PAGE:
Paul Fuentes is on a mission to make you happy, and his New Pop Art will hit the spot.
Paul Fuentes presents minimal, surreal photography in palettes that’ll make you feel like you’ve entered a candy shop. He frequently combines two distinct elements—such as a giraffe and bubblegum, or a rainbow and licorice—into joy-inducing mashups. In an interview with Cuppa Wow, the Mexico City–based artist shared his inspirations and methods for creating his eye-catching, mind-expanding New Pop Art.
What was your early introduction to art?
I come from a creative family. My mother studied graphic design (and so did I), and my musical dad worked on radio and television postproduction, creating music for commercials. My talents and personality come from both of them. My skills in design and photography come from my mom. On the other hand, I’ve got the patience, spontaneity, and positive thinking from my musical dad. After graduating, I started my first job as an editor for the social magazine of my university.
How did you develop your personal style?
I’ve been manipulating photos with Photoshop since I was 15 years old. If you scroll through my Instagram feed, the first designs I posted on my account are portraits in different and surreal settings. I have tried and seen a lot in the past years, and at some point I noticed the trend of food photography. I got inspired and made it my goal to break your ‘boring’ Instagram feed and bring a smile to your face with my minimal and surreal pop mashups of food, animals, and objects with a twist.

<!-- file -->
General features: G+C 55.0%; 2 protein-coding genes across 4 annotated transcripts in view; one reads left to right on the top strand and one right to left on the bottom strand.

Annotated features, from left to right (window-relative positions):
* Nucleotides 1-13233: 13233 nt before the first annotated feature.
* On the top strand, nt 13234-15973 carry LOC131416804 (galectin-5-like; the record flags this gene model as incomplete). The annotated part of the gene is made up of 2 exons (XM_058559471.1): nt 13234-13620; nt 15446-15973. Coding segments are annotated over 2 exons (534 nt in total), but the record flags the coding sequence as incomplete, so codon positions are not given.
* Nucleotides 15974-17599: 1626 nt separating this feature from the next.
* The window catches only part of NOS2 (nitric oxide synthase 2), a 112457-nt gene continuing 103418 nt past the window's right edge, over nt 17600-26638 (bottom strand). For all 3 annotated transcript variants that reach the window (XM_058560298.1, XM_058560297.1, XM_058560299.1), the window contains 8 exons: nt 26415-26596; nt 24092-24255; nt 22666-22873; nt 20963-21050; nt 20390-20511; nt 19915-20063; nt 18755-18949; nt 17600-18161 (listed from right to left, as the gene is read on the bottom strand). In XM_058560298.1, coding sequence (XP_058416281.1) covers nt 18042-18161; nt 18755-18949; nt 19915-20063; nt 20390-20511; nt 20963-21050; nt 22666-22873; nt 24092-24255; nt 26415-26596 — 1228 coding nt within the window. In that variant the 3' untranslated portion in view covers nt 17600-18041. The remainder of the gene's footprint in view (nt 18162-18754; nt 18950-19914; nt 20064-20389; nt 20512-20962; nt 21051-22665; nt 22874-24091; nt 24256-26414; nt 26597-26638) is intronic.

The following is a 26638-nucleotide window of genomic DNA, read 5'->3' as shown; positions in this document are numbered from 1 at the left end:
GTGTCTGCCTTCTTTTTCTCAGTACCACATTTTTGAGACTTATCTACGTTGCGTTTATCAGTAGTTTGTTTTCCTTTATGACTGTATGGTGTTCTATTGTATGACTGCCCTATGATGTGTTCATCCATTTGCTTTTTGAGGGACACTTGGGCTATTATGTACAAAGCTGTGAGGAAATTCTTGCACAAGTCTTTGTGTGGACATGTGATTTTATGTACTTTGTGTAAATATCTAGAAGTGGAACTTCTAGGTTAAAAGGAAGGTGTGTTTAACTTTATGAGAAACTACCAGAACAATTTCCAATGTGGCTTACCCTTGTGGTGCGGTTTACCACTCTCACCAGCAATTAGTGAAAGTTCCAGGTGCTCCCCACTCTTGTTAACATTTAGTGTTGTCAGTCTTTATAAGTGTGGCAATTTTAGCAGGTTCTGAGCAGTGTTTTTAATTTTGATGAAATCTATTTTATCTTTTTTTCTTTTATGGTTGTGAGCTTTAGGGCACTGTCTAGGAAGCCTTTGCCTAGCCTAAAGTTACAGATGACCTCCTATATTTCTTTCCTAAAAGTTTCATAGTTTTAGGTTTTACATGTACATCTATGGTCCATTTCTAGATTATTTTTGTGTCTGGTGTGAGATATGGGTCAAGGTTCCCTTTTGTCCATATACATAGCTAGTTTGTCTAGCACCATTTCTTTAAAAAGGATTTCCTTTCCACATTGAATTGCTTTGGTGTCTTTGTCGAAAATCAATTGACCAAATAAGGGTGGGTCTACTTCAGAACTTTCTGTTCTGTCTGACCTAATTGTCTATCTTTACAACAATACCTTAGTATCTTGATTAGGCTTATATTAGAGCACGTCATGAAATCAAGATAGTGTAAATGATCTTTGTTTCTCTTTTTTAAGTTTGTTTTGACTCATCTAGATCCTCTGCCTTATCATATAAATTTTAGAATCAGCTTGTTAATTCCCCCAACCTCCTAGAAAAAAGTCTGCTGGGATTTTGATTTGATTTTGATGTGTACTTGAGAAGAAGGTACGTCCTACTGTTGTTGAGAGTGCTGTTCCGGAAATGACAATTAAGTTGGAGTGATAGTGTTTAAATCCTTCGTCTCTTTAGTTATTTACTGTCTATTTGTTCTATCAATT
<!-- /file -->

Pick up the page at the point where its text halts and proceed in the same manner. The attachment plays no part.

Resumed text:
When I took the lock off my account and started sharing my personal work, it was just to get some feedback, perhaps. Suddenly, my designs were reposted. I got interview requests, people wanted to use my designs for advertising, and my following kept on growing. I really didn’t expect this, but now I knew this was my calling: creating images of common food, objects, and animals in a new and twisted way.
I like to say that it’s the New Pop Art. The style is modern, minimal, colorful, surreal photography. I always choose humor. Even the basic needs of a person, like food—it has to have humor. I try to make people laugh, and I like the idea of saying a joke without words.
How do your ideas come to you?
I get my inspiration from everything around me. Travel, fashion, music, but also when shopping in the supermarket. My designs consist of everyday objects and objects that we can find all around us. I just need to open all my senses and keep training my creativity.
How do you open your senses to creativity?
I love to go to a supermarket or toy stores and just open my senses to find something that inspires me to work with. Like coming home with an octopus that I filled with pearls.
I normally use two objects to create a new one, so I start with one and then try to find its other half. This can be by color, shape, size, or use. For me, it’s like a marriage: both objects need to adapt in many ways.
You recently started a travel account on Instagram as well. How have your travels influenced your designs?
I believe that traveling is one of the best things to open our senses. We go out of our comfort zones and view our surroundings and ourselves from new perspectives.
Paul Fuentes Photo is a new project and a colorful lens through which I see the world in a different way. Working with the a similar style, and without missing the pastels, I take travel photographs to a surreal and unexplored place.
Before we go, what’s one truth you’ve learned as an artist?
Creativity is a tool that we all have. Some have it in a visual part, some in music or mathematics.